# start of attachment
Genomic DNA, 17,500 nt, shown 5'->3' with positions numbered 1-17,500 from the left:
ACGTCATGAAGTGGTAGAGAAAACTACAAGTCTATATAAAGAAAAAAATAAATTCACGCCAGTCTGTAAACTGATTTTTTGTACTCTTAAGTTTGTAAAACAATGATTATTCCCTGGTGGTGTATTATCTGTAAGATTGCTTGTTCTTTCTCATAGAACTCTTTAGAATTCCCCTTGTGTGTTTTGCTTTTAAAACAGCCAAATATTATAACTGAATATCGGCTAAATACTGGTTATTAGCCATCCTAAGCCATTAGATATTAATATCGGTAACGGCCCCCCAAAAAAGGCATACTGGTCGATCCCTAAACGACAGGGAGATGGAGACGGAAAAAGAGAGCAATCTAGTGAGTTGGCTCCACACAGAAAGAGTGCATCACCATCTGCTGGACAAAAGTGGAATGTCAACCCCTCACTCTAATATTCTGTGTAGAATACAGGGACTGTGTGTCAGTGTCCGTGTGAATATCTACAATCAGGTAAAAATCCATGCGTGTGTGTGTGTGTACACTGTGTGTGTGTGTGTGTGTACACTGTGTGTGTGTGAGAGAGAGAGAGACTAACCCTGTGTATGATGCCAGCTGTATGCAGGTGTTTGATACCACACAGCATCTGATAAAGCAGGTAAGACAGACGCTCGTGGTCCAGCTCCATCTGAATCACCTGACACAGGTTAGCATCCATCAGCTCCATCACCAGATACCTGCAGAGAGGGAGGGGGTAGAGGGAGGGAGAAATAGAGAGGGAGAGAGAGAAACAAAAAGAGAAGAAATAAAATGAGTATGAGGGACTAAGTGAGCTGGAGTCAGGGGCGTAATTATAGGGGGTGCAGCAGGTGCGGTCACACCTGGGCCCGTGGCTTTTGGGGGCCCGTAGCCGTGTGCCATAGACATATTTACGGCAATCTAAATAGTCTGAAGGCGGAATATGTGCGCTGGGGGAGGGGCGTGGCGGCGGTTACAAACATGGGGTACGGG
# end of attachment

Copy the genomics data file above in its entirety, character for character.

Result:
Genomic DNA, 17,500 nt, shown 5'->3' with positions numbered 1-17,500 from the left:
ACGTCATGAAGTGGTAGAGAAAACTACAAGTCTATATAAAGAAAAAAATAAATTCACGCCAGTCTGTAAACTGATTTTTTGTACTCTTAAGTTTGTAAAACAATGATTATTCCCTGGTGGTGTATTATCTGTAAGATTGCTTGTTCTTTCTCATAGAACTCTTTAGAATTCCCCTTGTGTGTTTTGCTTTTAAAACAGCCAAATATTATAACTGAATATCGGCTAAATACTGGTTATTAGCCATCCTAAGCCATTAGATATTAATATCGGTAACGGCCCCCCAAAAAAGGCATACTGGTCGATCCCTAAACGACAGGGAGATGGAGACGGAAAAAGAGAGCAATCTAGTGAGTTGGCTCCACACAGAAAGAGTGCATCACCATCTGCTGGACAAAAGTGGAATGTCAACCCCTCACTCTAATATTCTGTGTAGAATACAGGGACTGTGTGTCAGTGTCCGTGTGAATATCTACAATCAGGTAAAAATCCATGCGTGTGTGTGTGTGTACACTGTGTGTGTGTGTGTGTGTACACTGTGTGTGTGTGAGAGAGAGAGAGACTAACCCTGTGTATGATGCCAGCTGTATGCAGGTGTTTGATACCACACAGCATCTGATAAAGCAGGTAAGACAGACGCTCGTGGTCCAGCTCCATCTGAATCACCTGACACAGGTTAGCATCCATCAGCTCCATCACCAGATACCTGCAGAGAGGGAGGGGGTAGAGGGAGGGAGAAATAGAGAGGGAGAGAGAGAAACAAAAAGAGAAGAAATAAAATGAGTATGAGGGACTAAGTGAGCTGGAGTCAGGGGCGTAATTATAGGGGGTGCAGCAGGTGCGGTCACACCTGGGCCCGTGGCTTTTGGGGGCCCGTAGCCGTGTGCCATAGACATATTTACGGCAATCTAAATAGTCTGAAGGCGGAATATGTGCGCTGGGGGAGGGGCGTGGCGGCGGTTACAAACATGGGGTACGGG